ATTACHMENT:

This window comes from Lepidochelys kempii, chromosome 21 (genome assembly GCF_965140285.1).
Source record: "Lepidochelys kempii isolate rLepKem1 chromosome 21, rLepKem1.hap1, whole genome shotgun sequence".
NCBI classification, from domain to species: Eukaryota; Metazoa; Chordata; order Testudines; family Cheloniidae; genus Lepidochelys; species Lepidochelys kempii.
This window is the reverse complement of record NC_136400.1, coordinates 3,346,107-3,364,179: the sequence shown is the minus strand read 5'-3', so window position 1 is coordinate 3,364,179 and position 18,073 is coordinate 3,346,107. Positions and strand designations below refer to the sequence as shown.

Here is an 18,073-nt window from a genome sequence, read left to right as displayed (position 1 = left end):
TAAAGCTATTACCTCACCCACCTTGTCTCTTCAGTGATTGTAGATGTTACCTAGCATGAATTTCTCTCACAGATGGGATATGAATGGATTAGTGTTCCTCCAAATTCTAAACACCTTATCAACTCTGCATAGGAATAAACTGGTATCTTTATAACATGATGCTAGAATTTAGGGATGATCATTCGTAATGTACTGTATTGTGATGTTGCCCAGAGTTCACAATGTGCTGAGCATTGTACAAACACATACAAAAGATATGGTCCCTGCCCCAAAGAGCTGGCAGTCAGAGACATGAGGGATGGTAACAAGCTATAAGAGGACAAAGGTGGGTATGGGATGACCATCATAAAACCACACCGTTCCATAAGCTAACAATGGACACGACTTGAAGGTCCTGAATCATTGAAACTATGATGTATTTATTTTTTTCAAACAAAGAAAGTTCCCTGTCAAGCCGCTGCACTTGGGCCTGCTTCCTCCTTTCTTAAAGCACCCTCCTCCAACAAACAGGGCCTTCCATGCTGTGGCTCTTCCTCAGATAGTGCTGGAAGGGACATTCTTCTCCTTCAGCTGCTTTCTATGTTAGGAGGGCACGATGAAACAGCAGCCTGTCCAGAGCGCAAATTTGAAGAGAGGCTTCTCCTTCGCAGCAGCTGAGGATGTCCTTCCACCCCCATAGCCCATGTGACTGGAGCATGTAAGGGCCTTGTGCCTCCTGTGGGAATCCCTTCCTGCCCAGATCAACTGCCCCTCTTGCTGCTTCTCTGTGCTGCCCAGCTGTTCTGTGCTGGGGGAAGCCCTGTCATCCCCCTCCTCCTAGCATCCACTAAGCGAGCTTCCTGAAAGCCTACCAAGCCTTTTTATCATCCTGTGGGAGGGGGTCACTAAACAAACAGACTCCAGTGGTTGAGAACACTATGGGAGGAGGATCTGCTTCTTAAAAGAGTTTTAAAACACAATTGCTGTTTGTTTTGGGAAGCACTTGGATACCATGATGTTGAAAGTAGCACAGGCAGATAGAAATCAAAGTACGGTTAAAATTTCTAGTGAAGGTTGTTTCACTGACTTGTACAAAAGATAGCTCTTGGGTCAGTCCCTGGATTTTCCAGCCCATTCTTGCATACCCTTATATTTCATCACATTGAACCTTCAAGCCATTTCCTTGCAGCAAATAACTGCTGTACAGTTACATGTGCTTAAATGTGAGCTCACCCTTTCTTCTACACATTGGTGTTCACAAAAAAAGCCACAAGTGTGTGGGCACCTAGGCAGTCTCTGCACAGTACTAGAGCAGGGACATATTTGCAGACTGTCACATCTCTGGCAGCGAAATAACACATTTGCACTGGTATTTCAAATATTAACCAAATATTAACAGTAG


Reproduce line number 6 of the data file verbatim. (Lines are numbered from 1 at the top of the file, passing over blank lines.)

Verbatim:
TAAAGCTATTACCTCACCCACCTTGTCTCTTCAGTGATTGTAGATGTTACCTAGCATGAATTTCTCTCACAGATGGGATATGAATGGATTAGTGTTCCTCCAAATTCTAAACACCTTATCAACTCTGCATAGGAATAAACTGGTATCTTTATAACATGATGCTAGAATTTAGGGATGATCATTCGTAATGTACTGTATTGTGATGTTGCCCAGAGTTCACAATGTGCTGAGCATTGTACAAACACATACAAAAGATATGGTCCCTGCCCCAAAGAGCTGGCAGTCAGAGACATGAGGGATGGTAACAAGCTATAAGAGGACAAAGGTGGGTATGGGATGACCATCATAAAACCACACCGTTCCATAAGCTAACAATGGACACGACTTGAAGGTCCTGAATCATTGAAACTATGATGTATTTATTTTTTTCAAACAAAGAAAGTTCCCTGTCAAGCCGCTGCACTTGGGCCTGCTTCCTCCTTTCTTAAAGCACCCTCCTCCAACAAACAGGGCCTTCCATGCTGTGGCTCTTCCTCAGATAGTGCTGGAAGGGACATTCTTCTCCTTCAGCTGCTTTCTATGTTAGGAGGGCACGATGAAACAGCAGCCTGTCCAGAGCGCAAATTTGAAGAGAGGCTTCTCCTTCGCAGCAGCTGAGGATGTCCTTCCACCCCCATAGCCCATGTGACTGGAGCATGTAAGGGCCTTGTGCCTCCTGTGGGAATCCCTTCCTGCCCAGATCAACTGCCCCTCTTGCTGCTTCTCTGTGCTGCCCAGCTGTTCTGTGCTGGGGGAAGCCCTGTCATCCCCCTCCTCCTAGCATCCACTAAGCGAGCTTCCTGAAAGCCTACCAAGCCTTTTTATCATCCTGTGGGAGGGGGTCACTAAACAAACAGACTCCAGTGGTTGAGAACACTATGGGAGGAGGATCTGCTTCTTAAAAGAGTTTTAAAACACAATTGCTGTTTGTTTTGGGAAGCACTTGGATACCATGATGTTGAAAGTAGCACAGGCAGATAGAAATCAAAGTACGGTTAAAATTTCTAGTGAAGGTTGTTTCACTGACTTGTACAAAAGATAGCTCTTGGGTCAGTCCCTGGATTTTCCAGCCCATTCTTGCATACCCTTATATTTCATCACATTGAACCTTCAAGCCATTTCCTTGCAGCAAATAACTGCTGTACAGTTACATGTGCTTAAATGTGAGCTCACCCTTTCTTCTACACATTGGTGTTCACAAAAAAAGCCACAAGTGTGTGGGCACCTAGGCAGTCTCTGCACAGTACTAGAGCAGGGACATATTTGCAGACTGTCACATCTCTGGCAGCGAAATAACACATTTGCACTGGTATTTCAAATATTAACCAAATATTAACAGTAG